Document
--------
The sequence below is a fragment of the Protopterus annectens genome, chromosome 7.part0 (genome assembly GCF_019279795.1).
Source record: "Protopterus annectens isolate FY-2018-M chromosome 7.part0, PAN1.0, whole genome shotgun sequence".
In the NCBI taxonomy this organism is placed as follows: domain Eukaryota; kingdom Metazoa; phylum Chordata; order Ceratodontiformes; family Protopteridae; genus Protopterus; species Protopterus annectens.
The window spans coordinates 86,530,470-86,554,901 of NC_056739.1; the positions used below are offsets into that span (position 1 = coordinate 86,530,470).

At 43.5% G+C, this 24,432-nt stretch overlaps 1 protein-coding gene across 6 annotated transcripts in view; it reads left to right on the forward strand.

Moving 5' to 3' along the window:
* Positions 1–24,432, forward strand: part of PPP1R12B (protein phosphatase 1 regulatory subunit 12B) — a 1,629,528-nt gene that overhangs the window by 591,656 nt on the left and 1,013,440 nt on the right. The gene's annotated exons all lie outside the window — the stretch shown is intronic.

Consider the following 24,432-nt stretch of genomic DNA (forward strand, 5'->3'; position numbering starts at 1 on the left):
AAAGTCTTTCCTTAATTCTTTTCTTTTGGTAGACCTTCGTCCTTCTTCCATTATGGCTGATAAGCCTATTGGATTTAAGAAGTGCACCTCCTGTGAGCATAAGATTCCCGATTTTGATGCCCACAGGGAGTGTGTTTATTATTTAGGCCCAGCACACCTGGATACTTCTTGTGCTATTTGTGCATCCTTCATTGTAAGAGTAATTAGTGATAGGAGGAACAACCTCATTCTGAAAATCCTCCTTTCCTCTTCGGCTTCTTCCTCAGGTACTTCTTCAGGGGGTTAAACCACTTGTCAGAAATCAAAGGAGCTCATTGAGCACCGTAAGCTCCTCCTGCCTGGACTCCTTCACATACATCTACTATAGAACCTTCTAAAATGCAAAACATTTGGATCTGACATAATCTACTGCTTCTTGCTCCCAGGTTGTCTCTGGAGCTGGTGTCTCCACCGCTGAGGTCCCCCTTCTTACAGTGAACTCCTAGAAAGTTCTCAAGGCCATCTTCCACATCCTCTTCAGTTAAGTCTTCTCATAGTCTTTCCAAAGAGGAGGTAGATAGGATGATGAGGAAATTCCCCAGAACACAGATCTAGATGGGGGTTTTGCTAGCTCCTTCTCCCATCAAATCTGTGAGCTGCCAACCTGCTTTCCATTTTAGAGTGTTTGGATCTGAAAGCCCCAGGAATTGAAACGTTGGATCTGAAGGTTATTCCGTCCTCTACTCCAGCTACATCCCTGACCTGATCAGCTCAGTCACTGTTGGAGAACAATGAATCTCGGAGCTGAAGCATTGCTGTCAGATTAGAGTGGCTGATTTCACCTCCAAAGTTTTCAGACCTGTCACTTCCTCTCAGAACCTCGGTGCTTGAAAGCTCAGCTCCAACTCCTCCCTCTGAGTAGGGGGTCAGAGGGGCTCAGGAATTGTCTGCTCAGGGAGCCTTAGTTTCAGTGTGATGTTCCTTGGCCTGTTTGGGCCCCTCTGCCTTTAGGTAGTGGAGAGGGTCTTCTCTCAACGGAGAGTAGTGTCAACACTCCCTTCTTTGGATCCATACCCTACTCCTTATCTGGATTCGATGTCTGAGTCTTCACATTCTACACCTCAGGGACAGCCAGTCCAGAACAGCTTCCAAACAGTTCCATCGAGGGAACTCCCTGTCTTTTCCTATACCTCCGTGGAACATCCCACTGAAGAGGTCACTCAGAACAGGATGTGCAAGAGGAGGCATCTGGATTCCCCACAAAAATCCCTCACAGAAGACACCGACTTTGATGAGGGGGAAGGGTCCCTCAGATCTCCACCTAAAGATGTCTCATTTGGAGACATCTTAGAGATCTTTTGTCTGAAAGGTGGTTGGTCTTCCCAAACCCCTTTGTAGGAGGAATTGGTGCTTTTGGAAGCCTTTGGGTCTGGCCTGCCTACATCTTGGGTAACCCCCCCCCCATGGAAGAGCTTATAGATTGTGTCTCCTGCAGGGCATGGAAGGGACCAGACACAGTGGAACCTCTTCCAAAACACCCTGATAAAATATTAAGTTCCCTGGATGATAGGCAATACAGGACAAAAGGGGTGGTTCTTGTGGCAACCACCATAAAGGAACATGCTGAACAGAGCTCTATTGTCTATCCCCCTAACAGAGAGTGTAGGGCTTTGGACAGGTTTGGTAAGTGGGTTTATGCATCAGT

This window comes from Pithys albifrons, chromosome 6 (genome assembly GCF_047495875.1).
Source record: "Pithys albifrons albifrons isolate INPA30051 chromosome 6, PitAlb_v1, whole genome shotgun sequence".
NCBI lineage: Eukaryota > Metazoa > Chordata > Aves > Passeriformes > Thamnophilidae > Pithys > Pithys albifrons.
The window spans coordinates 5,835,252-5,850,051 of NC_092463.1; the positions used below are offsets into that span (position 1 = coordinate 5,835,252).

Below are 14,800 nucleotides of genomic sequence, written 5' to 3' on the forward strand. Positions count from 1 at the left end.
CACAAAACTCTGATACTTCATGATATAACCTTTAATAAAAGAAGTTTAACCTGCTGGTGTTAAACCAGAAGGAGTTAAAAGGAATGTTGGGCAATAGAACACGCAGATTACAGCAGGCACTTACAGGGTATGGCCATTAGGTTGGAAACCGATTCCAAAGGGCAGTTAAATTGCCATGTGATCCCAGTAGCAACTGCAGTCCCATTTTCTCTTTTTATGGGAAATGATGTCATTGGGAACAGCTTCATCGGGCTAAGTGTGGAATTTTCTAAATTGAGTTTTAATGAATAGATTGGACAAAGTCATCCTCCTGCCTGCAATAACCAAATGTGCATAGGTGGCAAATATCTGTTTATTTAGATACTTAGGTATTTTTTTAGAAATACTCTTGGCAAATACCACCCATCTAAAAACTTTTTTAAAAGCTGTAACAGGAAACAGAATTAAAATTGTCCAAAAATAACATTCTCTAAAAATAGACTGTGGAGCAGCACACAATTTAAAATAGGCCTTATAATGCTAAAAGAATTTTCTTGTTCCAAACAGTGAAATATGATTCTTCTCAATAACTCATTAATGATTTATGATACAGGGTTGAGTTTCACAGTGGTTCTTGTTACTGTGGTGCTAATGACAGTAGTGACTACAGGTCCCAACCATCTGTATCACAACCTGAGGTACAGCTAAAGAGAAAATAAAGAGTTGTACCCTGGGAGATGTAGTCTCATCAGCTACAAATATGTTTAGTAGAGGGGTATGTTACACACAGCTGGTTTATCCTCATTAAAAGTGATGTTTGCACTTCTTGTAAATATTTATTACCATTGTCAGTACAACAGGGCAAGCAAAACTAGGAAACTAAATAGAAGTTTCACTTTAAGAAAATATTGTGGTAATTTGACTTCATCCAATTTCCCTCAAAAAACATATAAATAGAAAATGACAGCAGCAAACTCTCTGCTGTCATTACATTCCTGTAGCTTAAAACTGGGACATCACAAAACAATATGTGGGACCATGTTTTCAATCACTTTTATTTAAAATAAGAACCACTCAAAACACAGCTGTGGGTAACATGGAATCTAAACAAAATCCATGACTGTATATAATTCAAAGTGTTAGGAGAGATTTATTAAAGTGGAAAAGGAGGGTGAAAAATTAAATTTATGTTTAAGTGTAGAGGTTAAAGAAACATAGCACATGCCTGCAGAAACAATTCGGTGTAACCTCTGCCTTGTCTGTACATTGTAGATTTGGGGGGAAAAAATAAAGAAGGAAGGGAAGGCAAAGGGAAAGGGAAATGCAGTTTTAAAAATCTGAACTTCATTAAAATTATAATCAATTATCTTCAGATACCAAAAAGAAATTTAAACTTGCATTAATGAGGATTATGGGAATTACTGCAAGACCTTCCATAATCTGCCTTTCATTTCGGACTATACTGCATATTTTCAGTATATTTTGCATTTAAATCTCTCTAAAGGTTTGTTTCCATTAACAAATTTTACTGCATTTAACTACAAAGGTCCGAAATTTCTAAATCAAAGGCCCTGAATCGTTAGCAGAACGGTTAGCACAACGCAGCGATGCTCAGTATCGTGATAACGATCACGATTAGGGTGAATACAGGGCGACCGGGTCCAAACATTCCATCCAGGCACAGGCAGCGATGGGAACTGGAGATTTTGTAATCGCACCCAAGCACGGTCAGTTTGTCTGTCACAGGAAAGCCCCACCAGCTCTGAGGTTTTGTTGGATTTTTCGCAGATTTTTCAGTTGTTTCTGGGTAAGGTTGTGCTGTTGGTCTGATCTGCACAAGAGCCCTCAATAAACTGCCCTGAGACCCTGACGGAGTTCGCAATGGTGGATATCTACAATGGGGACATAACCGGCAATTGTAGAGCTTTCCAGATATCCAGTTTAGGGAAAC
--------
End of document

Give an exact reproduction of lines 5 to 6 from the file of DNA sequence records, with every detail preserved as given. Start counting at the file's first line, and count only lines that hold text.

At 43.5% G+C, this 24,432-nt stretch overlaps 1 protein-coding gene across 6 annotated transcripts in view; it reads left to right on the forward strand.

Moving 5' to 3' along the window: